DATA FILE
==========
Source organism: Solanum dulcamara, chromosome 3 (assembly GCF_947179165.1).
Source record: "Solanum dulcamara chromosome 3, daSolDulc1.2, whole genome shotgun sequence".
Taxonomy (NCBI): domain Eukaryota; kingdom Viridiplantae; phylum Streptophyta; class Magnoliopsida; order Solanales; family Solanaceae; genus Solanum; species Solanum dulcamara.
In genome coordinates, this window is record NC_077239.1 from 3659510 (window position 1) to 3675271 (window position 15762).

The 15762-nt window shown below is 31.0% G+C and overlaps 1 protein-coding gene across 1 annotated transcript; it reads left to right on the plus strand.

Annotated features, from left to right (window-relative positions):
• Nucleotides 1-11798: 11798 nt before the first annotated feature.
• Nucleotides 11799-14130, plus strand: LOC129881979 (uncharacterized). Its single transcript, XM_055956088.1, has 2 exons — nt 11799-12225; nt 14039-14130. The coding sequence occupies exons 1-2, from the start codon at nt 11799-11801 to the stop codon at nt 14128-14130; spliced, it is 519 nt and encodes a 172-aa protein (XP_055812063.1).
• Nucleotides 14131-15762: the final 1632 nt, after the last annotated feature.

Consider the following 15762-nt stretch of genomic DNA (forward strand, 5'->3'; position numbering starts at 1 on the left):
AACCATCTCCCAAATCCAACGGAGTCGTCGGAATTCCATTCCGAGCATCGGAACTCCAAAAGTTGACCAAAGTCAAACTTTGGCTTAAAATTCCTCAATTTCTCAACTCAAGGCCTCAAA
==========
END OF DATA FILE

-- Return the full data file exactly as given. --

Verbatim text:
Source organism: Solanum dulcamara, chromosome 3 (assembly GCF_947179165.1).
Source record: "Solanum dulcamara chromosome 3, daSolDulc1.2, whole genome shotgun sequence".
Taxonomy (NCBI): domain Eukaryota; kingdom Viridiplantae; phylum Streptophyta; class Magnoliopsida; order Solanales; family Solanaceae; genus Solanum; species Solanum dulcamara.
In genome coordinates, this window is record NC_077239.1 from 3659510 (window position 1) to 3675271 (window position 15762).

The 15762-nt window shown below is 31.0% G+C and overlaps 1 protein-coding gene across 1 annotated transcript; it reads left to right on the plus strand.

Annotated features, from left to right (window-relative positions):
• Nucleotides 1-11798: 11798 nt before the first annotated feature.
• Nucleotides 11799-14130, plus strand: LOC129881979 (uncharacterized). Its single transcript, XM_055956088.1, has 2 exons — nt 11799-12225; nt 14039-14130. The coding sequence occupies exons 1-2, from the start codon at nt 11799-11801 to the stop codon at nt 14128-14130; spliced, it is 519 nt and encodes a 172-aa protein (XP_055812063.1).
• Nucleotides 14131-15762: the final 1632 nt, after the last annotated feature.

Consider the following 15762-nt stretch of genomic DNA (forward strand, 5'->3'; position numbering starts at 1 on the left):
AACCATCTCCCAAATCCAACGGAGTCGTCGGAATTCCATTCCGAGCATCGGAACTCCAAAAGTTGACCAAAGTCAAACTTTGGCTTAAAATTCCTCAATTTCTCAACTCAAGGCCTCAAA